• Your visit is for the purposes of tourism, short-term medical treatment or business, in keeping with a B1, B2 or B1/B2 visa.
  • Your visit will last no more than 90 days.
  • You hold a valid e-passport.

Immigrant visas

Lawful permanent residency (i.e. Green Card status) allows a foreign national to work and live lawfully and permanently in the United States. Lawful permanent residents (LPRs) are eligible to apply for nearly all jobs (i.e., jobs not legitimately restricted to U.S. citizens) and can remain in the country even if they are unemployed.

The INA stipulates an annual worldwide limit of 675,000 permanent immigrants, with certain exceptions for close family members.

US immigration laws require any foreign national seeking an immigrant visa to be sponsored by an employer, a family member who is already a US citizen, or a US lawful permanent resident.

Immigrant visas fall into the following categories:

  • Family, where you are:
    • the spouse, unmarried child under 21 or parent of a US citizen, or
    • the spouse, unmarried child under 21 or unmarried son/daughter of a US lawful permanent resident, or
    • the son/daughter over 21 or the sibling of a US citizen
  • Fiancé or Fiancée, where you are engaged to a US citizen
  • Employment, where you have a sponsoring employer and fall into one of the following categories:
    • First preference – aliens with extraordinary ability, outstanding professors and researchers, certain multinational executives and manager
    • Second preference – members of the professions, and aliens of exceptional ability in the sciences, arts or business
    • Third preference – professionals, skilled workers and unskilled workers whose skills are in short supply in the US
    • Fourth preference – certain special immigrants
    • Fifth preference – immigrant investors
  • Special immigrants including:
    • Iraqi or Afghan translators and interpreters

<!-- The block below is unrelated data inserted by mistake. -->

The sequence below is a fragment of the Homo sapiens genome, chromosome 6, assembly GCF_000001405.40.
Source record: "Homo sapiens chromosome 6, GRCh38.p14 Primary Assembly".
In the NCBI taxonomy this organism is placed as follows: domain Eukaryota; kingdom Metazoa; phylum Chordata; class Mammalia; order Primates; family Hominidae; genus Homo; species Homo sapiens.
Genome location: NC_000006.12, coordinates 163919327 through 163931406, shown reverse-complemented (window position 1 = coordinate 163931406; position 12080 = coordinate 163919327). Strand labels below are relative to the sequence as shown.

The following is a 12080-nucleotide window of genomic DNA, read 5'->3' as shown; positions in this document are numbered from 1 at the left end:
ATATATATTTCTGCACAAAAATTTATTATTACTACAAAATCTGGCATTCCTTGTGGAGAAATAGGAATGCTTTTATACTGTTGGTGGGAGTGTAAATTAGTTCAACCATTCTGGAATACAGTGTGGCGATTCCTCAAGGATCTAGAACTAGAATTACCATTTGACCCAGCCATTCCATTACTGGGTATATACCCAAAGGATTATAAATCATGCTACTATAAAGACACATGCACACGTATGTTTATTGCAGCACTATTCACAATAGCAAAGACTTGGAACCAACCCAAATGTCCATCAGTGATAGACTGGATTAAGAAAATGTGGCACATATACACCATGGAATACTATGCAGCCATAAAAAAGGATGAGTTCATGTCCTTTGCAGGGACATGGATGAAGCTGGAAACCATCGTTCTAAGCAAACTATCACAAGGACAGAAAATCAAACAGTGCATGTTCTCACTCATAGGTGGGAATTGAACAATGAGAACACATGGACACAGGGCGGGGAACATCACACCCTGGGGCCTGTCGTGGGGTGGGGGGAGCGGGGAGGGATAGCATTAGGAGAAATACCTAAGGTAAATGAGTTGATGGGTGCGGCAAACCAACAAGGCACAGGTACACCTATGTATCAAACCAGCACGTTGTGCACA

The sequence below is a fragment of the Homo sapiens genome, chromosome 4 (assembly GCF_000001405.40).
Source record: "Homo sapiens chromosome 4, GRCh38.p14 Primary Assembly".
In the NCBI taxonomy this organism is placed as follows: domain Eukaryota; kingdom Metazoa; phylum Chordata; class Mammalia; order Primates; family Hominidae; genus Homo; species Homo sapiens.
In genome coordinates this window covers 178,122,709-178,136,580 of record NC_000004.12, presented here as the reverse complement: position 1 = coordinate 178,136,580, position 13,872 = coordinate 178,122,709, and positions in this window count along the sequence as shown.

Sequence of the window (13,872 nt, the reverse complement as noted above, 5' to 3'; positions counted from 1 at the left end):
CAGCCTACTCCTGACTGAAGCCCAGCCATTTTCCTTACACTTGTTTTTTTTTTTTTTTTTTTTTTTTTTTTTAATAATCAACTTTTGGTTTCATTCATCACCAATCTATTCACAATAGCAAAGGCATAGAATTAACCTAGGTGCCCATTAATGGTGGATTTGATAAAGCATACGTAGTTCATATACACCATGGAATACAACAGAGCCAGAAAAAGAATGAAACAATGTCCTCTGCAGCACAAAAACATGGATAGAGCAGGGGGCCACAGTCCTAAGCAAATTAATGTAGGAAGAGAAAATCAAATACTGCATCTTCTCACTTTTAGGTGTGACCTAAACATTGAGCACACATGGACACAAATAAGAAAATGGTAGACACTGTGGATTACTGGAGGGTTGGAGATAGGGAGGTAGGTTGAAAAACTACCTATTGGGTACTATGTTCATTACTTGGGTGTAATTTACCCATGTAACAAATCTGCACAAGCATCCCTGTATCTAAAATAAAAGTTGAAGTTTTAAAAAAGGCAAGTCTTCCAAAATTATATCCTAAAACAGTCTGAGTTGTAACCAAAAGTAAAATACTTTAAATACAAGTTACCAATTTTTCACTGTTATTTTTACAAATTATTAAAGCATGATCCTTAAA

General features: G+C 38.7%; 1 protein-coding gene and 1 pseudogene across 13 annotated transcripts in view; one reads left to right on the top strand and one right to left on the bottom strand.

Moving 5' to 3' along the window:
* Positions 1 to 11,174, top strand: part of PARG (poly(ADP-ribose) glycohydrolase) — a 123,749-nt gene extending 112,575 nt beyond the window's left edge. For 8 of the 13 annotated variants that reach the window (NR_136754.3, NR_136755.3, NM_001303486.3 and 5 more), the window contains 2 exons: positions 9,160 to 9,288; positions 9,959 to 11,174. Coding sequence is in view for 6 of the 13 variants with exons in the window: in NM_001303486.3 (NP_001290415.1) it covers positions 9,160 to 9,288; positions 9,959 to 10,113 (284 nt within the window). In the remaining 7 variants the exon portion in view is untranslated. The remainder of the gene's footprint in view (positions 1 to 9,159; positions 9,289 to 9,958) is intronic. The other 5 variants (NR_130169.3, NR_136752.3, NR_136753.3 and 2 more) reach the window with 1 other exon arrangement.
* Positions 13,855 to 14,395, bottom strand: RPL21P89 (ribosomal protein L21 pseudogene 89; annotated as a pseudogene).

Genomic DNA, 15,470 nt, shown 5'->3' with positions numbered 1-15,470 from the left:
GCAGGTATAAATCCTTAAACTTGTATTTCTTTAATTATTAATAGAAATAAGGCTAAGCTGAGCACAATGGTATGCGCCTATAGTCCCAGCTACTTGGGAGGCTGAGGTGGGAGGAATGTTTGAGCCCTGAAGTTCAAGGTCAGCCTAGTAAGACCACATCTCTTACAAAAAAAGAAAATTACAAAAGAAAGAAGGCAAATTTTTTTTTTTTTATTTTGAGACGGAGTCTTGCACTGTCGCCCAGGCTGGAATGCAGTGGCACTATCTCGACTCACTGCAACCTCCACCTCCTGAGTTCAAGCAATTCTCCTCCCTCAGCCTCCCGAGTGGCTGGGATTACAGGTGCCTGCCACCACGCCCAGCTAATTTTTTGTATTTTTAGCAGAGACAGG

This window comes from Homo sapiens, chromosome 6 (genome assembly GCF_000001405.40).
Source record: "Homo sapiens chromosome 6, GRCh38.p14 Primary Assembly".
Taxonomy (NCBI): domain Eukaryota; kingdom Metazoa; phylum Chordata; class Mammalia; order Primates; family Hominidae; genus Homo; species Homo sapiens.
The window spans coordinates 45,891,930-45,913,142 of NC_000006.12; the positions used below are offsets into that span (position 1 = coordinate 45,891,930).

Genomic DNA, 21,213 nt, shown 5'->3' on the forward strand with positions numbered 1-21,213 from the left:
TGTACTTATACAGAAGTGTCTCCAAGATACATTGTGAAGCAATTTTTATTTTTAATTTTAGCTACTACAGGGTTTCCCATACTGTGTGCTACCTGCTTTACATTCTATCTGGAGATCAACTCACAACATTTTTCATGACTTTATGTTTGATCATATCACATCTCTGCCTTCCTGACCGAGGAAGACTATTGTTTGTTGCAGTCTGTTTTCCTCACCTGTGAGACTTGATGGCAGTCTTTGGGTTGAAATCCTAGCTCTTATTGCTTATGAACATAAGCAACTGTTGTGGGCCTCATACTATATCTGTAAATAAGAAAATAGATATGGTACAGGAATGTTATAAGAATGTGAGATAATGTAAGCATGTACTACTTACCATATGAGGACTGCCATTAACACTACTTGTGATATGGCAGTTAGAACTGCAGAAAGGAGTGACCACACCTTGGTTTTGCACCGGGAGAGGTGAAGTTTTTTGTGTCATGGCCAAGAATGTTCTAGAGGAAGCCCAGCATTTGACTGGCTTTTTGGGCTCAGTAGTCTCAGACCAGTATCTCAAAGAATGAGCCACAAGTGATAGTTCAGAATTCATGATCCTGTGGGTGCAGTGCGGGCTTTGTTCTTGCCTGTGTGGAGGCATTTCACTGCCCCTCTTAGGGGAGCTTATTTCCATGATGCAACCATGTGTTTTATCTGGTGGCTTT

• Iraqis or Afghans who were employed by or on behalf of the US government
    • religious workers
  • Returning resident where a US lawful permanent resident or conditional resident has been away from the US for over a year, or two years with a re-entry permit
  • Diversity Visa Lottery for a limited number of immigrant visas made available to nationals from countries that have a historically low immigration rate to the US

Becoming a US citizen

Once you have held the status of US lawful permanent resident for 5 years, with continuous residence for those 5 years with no time spent abroad for 6 months or longer, you may be eligible to apply for US citizenship.

This will depend on factors such as:

  • being at least 18 years old
  • having a good moral character
  • having a good level of English and civics knowledge
  • a willingness to form an attachment with the US constitution
  • and other factors relating to your personal circumstances

Need assistance?

Applications across all classifications face considerable adjudication scrutiny. This demands travellers ensure any application is completed thoroughly with comprehensive supporting documents, and that potential issues of inadmissibility are fully considered.

As specialists in US immigration, NNU’s London-based attorneys can advise on all aspects of US entry requirements. Contact us for advice on eligibility and the relevant application process to be followed for travel to the US.

This article does not constitute direct legal advice and is for informational purposes only.